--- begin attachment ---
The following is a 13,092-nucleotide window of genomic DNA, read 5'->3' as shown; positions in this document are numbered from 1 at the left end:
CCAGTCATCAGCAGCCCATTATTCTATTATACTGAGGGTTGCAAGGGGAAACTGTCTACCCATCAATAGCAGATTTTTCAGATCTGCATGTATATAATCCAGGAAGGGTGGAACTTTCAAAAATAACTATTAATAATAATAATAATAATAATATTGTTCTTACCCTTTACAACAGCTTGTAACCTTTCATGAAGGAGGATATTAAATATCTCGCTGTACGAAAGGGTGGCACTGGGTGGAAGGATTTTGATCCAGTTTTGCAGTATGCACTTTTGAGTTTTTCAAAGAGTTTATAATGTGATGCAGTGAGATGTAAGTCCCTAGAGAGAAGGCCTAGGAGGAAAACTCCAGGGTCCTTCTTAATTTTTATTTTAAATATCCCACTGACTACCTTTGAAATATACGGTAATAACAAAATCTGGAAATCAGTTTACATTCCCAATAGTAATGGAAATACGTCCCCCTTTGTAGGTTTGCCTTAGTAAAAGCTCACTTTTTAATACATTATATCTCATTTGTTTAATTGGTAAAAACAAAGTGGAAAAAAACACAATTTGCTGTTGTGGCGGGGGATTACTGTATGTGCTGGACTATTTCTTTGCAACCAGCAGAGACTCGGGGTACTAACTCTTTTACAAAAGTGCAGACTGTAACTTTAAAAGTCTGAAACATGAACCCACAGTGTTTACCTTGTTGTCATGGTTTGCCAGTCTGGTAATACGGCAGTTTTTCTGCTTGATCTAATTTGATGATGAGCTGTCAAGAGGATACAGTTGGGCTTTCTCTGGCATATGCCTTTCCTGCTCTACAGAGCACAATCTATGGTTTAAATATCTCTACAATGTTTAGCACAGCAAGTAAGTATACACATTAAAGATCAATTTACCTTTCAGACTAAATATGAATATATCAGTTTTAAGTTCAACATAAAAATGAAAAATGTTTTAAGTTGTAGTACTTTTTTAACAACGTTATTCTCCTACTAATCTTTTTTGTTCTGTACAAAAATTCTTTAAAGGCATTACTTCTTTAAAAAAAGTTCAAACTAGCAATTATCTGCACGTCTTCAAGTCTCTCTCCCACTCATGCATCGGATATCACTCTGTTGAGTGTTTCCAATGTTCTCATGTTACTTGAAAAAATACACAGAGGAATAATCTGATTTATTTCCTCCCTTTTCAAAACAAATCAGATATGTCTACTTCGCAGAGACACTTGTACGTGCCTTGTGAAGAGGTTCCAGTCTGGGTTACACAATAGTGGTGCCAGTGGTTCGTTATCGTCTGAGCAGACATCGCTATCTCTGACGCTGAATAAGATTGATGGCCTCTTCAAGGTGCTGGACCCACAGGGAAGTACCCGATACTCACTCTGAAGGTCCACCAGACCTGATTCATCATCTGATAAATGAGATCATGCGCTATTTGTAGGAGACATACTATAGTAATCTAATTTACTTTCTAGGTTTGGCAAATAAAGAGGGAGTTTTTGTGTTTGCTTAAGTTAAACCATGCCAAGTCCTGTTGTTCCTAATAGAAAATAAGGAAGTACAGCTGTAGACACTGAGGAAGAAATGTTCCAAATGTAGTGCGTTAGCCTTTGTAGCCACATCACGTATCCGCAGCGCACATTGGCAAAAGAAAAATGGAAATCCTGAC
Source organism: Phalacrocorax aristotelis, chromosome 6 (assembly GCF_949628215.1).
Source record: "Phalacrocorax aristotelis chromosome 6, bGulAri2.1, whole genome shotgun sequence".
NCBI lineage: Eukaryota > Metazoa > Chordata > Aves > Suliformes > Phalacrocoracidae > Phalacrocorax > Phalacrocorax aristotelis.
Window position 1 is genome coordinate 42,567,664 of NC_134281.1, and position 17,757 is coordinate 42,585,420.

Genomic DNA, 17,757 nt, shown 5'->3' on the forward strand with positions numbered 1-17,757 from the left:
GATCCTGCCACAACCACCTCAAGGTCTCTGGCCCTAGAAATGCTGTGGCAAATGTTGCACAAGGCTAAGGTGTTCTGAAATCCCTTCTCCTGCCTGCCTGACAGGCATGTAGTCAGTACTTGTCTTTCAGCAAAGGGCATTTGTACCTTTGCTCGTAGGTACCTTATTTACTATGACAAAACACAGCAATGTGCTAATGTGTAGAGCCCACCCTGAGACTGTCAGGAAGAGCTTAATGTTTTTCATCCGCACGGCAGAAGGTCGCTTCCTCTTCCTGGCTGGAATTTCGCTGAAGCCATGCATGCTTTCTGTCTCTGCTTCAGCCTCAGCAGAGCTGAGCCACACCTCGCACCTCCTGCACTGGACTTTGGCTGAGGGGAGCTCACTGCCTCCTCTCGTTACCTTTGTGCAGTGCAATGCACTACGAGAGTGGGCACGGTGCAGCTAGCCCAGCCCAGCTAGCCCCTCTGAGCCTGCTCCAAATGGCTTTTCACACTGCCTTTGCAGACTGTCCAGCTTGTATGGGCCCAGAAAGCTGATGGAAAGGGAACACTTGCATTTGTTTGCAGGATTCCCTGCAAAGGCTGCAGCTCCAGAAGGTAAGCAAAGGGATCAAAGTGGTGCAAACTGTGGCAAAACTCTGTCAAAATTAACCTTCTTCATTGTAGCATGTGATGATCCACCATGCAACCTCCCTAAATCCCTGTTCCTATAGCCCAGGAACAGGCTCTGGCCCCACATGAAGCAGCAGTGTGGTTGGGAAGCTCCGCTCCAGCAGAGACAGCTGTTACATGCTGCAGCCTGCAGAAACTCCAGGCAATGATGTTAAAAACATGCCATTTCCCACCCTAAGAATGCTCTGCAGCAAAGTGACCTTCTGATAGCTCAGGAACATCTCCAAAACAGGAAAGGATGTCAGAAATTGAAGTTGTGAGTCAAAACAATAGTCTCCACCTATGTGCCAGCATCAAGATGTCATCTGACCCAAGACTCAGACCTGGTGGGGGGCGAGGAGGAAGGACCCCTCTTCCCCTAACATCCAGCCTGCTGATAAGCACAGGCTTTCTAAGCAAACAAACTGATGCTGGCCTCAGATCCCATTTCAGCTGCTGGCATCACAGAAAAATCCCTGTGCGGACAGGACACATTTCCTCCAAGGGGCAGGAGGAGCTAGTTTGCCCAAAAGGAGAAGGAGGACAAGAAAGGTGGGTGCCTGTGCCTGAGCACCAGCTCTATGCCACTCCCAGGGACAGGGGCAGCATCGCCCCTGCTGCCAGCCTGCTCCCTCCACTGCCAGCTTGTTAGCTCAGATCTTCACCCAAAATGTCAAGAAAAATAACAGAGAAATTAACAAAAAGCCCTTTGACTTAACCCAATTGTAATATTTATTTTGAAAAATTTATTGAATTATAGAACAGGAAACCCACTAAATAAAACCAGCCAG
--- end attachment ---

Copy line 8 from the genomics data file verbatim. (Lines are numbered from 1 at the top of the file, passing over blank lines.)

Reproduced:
GATCCTGCCACAACCACCTCAAGGTCTCTGGCCCTAGAAATGCTGTGGCAAATGTTGCACAAGGCTAAGGTGTTCTGAAATCCCTTCTCCTGCCTGCCTGACAGGCATGTAGTCAGTACTTGTCTTTCAGCAAAGGGCATTTGTACCTTTGCTCGTAGGTACCTTATTTACTATGACAAAACACAGCAATGTGCTAATGTGTAGAGCCCACCCTGAGACTGTCAGGAAGAGCTTAATGTTTTTCATCCGCACGGCAGAAGGTCGCTTCCTCTTCCTGGCTGGAATTTCGCTGAAGCCATGCATGCTTTCTGTCTCTGCTTCAGCCTCAGCAGAGCTGAGCCACACCTCGCACCTCCTGCACTGGACTTTGGCTGAGGGGAGCTCACTGCCTCCTCTCGTTACCTTTGTGCAGTGCAATGCACTACGAGAGTGGGCACGGTGCAGCTAGCCCAGCCCAGCTAGCCCCTCTGAGCCTGCTCCAAATGGCTTTTCACACTGCCTTTGCAGACTGTCCAGCTTGTATGGGCCCAGAAAGCTGATGGAAAGGGAACACTTGCATTTGTTTGCAGGATTCCCTGCAAAGGCTGCAGCTCCAGAAGGTAAGCAAAGGGATCAAAGTGGTGCAAACTGTGGCAAAACTCTGTCAAAATTAACCTTCTTCATTGTAGCATGTGATGATCCACCATGCAACCTCCCTAAATCCCTGTTCCTATAGCCCAGGAACAGGCTCTGGCCCCACATGAAGCAGCAGTGTGGTTGGGAAGCTCCGCTCCAGCAGAGACAGCTGTTACATGCTGCAGCCTGCAGAAACTCCAGGCAATGATGTTAAAAACATGCCATTTCCCACCCTAAGAATGCTCTGCAGCAAAGTGACCTTCTGATAGCTCAGGAACATCTCCAAAACAGGAAAGGATGTCAGAAATTGAAGTTGTGAGTCAAAACAATAGTCTCCACCTATGTGCCAGCATCAAGATGTCATCTGACCCAAGACTCAGACCTGGTGGGGGGCGAGGAGGAAGGACCCCTCTTCCCCTAACATCCAGCCTGCTGATAAGCACAGGCTTTCTAAGCAAACAAACTGATGCTGGCCTCAGATCCCATTTCAGCTGCTGGCATCACAGAAAAATCCCTGTGCGGACAGGACACATTTCCTCCAAGGGGCAGGAGGAGCTAGTTTGCCCAAAAGGAGAAGGAGGACAAGAAAGGTGGGTGCCTGTGCCTGAGCACCAGCTCTATGCCACTCCCAGGGACAGGGGCAGCATCGCCCCTGCTGCCAGCCTGCTCCCTCCACTGCCAGCTTGTTAGCTCAGATCTTCACCCAAAATGTCAAGAAAAATAACAGAGAAATTAACAAAAAGCCCTTTGACTTAACCCAATTGTAATATTTATTTTGAAAAATTTATTGAATTATAGAACAGGAAACCCACTAAATAAAACCAGCCAG